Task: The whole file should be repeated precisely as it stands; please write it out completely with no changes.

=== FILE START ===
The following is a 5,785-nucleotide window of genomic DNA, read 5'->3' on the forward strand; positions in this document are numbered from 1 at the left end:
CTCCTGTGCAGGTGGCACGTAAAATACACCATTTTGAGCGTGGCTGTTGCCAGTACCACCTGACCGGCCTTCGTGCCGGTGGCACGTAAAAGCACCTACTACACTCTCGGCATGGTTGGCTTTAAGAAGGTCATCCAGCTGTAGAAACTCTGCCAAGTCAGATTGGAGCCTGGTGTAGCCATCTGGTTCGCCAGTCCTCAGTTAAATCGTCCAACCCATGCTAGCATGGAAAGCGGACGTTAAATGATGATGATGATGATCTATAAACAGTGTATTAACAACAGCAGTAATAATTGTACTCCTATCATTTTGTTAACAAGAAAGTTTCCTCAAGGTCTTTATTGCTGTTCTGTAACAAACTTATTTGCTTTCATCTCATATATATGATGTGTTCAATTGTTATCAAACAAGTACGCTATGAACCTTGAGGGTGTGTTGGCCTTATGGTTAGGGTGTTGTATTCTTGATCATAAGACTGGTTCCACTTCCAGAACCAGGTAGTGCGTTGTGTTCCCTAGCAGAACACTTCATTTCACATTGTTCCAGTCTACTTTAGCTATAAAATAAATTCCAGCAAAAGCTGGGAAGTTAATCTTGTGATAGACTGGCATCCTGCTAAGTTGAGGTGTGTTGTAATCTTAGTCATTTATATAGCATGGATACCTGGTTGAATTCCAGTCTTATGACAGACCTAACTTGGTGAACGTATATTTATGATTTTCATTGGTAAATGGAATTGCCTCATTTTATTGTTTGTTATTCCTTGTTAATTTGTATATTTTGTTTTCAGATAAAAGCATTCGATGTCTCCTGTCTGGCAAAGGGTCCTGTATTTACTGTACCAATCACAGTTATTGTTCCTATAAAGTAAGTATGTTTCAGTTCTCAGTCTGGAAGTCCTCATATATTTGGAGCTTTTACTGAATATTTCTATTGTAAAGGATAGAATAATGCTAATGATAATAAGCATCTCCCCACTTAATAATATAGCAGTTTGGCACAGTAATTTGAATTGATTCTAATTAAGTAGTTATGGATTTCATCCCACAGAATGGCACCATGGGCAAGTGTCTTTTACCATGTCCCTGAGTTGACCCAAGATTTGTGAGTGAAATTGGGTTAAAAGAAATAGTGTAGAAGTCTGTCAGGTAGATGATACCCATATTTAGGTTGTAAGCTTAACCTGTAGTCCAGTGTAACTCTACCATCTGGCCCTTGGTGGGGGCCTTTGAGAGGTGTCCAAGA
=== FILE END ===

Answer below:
The following is a 5,785-nucleotide window of genomic DNA, read 5'->3' on the forward strand; positions in this document are numbered from 1 at the left end:
CTCCTGTGCAGGTGGCACGTAAAATACACCATTTTGAGCGTGGCTGTTGCCAGTACCACCTGACCGGCCTTCGTGCCGGTGGCACGTAAAAGCACCTACTACACTCTCGGCATGGTTGGCTTTAAGAAGGTCATCCAGCTGTAGAAACTCTGCCAAGTCAGATTGGAGCCTGGTGTAGCCATCTGGTTCGCCAGTCCTCAGTTAAATCGTCCAACCCATGCTAGCATGGAAAGCGGACGTTAAATGATGATGATGATGATCTATAAACAGTGTATTAACAACAGCAGTAATAATTGTACTCCTATCATTTTGTTAACAAGAAAGTTTCCTCAAGGTCTTTATTGCTGTTCTGTAACAAACTTATTTGCTTTCATCTCATATATATGATGTGTTCAATTGTTATCAAACAAGTACGCTATGAACCTTGAGGGTGTGTTGGCCTTATGGTTAGGGTGTTGTATTCTTGATCATAAGACTGGTTCCACTTCCAGAACCAGGTAGTGCGTTGTGTTCCCTAGCAGAACACTTCATTTCACATTGTTCCAGTCTACTTTAGCTATAAAATAAATTCCAGCAAAAGCTGGGAAGTTAATCTTGTGATAGACTGGCATCCTGCTAAGTTGAGGTGTGTTGTAATCTTAGTCATTTATATAGCATGGATACCTGGTTGAATTCCAGTCTTATGACAGACCTAACTTGGTGAACGTATATTTATGATTTTCATTGGTAAATGGAATTGCCTCATTTTATTGTTTGTTATTCCTTGTTAATTTGTATATTTTGTTTTCAGATAAAAGCATTCGATGTCTCCTGTCTGGCAAAGGGTCCTGTATTTACTGTACCAATCACAGTTATTGTTCCTATAAAGTAAGTATGTTTCAGTTCTCAGTCTGGAAGTCCTCATATATTTGGAGCTTTTACTGAATATTTCTATTGTAAAGGATAGAATAATGCTAATGATAATAAGCATCTCCCCACTTAATAATATAGCAGTTTGGCACAGTAATTTGAATTGATTCTAATTAAGTAGTTATGGATTTCATCCCACAGAATGGCACCATGGGCAAGTGTCTTTTACCATGTCCCTGAGTTGACCCAAGATTTGTGAGTGAAATTGGGTTAAAAGAAATAGTGTAGAAGTCTGTCAGGTAGATGATACCCATATTTAGGTTGTAAGCTTAACCTGTAGTCCAGTGTAACTCTACCATCTGGCCCTTGGTGGGGGCCTTTGAGAGGTGTCCAAGA